28 Feb Murdoch Children’s Reports Surprising Finding on Preterm Births During COVID Lockdown
MedicalResearch.com Interview with:
Dr Jessica Miller, PhD
Murdoch Children’s Researcher and
Professor David Burgner,
Murdoch Children’s Group Leader, Infection and Immunity
Murdoch Children’s Research Institute
Royal Children’s Hospital
MedicalResearch.com: What is the background for this study?
Response: Early reports following the initial COVID-19 lockdowns showed huge variation in changes to preterm birth and stillbirth rates, deeming it difficult to understand the pattern worldwide. It was uncertain if the observed variations were due to differences in study design and methodology, immediate impacts of lockdowns or changes in health service utilization. Previous reports from single populations or facilities were unlikely to be representative of the population and could not be compared across populations. Lockdowns affected health, social and economic factors that could lead to reductions in preterm birth rates. Changes in hygiene practices and abruptions to traffic following lockdown led to alterations in non-COVID infections and air pollution, which are known to trigger inflammation and contribute to preterm birth.
Given the uncertainty in the earlier reports, we aimed to conduct a rigorous, standardised analysis using high-quality, total-population data from across the world in order to summarize and compare rates across countries. Our large global study included 52 million births between 2015-2020 from 26 countries and represents one of the first large-scale analyses of birth outcomes during the early months of COVID-19.
MedicalResearch.com: What are the main findings? True among various economic groups?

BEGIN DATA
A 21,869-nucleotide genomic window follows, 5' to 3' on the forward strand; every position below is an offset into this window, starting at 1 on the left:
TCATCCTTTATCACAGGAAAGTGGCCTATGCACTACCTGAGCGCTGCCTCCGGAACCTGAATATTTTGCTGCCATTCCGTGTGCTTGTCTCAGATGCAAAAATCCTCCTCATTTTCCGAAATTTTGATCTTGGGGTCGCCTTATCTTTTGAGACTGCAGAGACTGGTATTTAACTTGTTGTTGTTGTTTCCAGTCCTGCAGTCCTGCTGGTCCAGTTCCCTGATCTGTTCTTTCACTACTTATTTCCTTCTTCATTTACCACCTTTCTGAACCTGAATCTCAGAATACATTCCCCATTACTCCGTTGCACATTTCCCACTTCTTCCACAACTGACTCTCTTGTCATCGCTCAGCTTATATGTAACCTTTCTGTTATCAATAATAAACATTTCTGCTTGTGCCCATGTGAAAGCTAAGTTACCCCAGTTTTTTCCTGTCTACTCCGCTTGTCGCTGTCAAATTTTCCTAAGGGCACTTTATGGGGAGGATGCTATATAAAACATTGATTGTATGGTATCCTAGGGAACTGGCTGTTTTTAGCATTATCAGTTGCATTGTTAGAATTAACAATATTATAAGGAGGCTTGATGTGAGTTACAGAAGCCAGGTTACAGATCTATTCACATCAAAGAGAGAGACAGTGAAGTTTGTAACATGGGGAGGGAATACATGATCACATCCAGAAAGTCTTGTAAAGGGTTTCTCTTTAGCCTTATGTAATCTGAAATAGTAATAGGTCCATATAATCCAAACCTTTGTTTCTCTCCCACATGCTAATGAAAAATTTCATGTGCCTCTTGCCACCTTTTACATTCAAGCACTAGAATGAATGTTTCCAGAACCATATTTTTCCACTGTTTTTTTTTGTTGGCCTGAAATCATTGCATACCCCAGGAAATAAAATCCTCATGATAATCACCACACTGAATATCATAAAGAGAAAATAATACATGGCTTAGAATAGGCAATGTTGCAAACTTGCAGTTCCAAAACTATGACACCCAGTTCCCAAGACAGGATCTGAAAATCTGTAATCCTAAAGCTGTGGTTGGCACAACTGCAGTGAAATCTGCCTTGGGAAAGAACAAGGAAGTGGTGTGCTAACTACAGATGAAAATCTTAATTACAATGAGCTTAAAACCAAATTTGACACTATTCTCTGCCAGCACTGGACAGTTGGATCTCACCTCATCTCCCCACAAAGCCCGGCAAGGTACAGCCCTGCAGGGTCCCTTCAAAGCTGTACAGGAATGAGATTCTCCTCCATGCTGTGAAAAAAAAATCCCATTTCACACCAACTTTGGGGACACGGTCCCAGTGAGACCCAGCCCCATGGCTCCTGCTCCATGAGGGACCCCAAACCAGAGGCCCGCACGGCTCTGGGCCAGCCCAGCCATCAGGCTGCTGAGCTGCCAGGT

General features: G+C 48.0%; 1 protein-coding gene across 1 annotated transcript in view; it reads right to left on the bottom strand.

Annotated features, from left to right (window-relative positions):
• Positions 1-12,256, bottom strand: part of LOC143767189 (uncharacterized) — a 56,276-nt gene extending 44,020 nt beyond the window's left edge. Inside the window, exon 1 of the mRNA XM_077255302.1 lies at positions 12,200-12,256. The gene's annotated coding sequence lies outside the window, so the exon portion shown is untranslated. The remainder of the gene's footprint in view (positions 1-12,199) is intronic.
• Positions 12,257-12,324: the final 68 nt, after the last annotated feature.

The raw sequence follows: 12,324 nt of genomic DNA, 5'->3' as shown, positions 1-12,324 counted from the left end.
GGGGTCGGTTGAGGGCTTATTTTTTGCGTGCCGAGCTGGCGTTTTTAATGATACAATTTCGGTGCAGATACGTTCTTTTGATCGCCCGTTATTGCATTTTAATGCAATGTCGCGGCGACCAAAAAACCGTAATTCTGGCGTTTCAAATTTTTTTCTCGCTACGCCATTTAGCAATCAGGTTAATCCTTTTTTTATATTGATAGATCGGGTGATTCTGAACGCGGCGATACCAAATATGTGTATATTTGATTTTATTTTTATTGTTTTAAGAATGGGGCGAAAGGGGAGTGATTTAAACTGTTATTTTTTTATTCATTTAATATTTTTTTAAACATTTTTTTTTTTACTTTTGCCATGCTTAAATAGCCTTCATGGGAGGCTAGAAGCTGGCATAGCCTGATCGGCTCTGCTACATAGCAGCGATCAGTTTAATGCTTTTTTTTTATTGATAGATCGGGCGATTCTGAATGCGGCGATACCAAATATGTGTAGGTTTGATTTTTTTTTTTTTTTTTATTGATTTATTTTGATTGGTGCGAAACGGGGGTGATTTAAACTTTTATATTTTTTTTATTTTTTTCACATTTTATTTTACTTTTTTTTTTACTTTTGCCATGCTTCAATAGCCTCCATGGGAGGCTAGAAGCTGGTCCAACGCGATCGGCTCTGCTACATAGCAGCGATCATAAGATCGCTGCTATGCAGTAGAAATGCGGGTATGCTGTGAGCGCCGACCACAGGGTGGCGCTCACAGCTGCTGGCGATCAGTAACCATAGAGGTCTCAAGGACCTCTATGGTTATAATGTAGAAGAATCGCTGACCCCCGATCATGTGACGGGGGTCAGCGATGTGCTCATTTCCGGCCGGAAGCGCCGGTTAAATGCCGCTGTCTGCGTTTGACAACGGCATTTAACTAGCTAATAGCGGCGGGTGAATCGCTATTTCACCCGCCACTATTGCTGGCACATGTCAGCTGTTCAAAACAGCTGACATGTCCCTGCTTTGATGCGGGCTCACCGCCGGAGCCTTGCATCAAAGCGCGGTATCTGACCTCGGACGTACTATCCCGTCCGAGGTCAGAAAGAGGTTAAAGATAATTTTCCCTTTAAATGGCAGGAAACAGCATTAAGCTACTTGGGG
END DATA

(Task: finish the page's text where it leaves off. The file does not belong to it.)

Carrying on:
Response: In high-income countries, we saw small reductions (about 3-4% relative change) in preterm birth rates in the first few months of lockdown, we did not observe a difference in stillbirth rates. We had much less total-population data from low- and middle-income countries, although the data from Brazil were consistent with the overall findings for preterm birth. In addition, stillbirth rates appeared to increase in Brazil initially following lockdown, which may have been related to differential access to healthcare. Consistent changes in stillbirth rates were not observed in other countries.
MedicalResearch.com: What should readers take away from your report?
Response: Annually, close to 15 million babies are born preterm worldwide. Despite the small reductions we saw in preterm birth during COVID-19 lockdown in our study, the reduction translates to a huge number of averted preterm births.
We estimated that nearly 50,000 preterm births, in the first month of lockdown alone, were averted.
MedicalResearch.com: What recommendations do you have for future research as a results of this study?
Response: It is important to understand the underlying pathways linking lockdown with the reduction in preterm births. Understanding the causal mechanisms could have huge implications for clinical practice and policy. Potential modifiable mechanisms underlying our findings that should be investigated as possible contributors to preterm birth include the possible effects of non-COVID-19 infections, air pollution, maternal stress and economic security, and access to health care. All these were likely to have been profoundly affected by the lockdowns.
MedicalResearch.com: Is there anything else you would like to add? Any disclosures?
Response: The collaborative partnership of this study, which includes 167 collaborators across 42 different countries, rapidly formed during the pandemic and highlights everyone’s eagerness to understand how mothers and babies were affected during the COVID-19 pandemic.
This work was supported by the International COVID-19 Data Alliance (ICODA), an initiative funded by the Bill and Melinda Gates Foundation and Minderoo and convened by Health Data Research (HDR) UK, in addition to support from the HDR UK BREATHE Hub.
Calvert, C., Brockway, M.(., Zoega, H. et al. Changes in preterm birth and stillbirth during COVID-19 lockdowns in 26 countries. Nat Hum Behav (2023). https://doi.org/10.1038/s41562-023-01522-y
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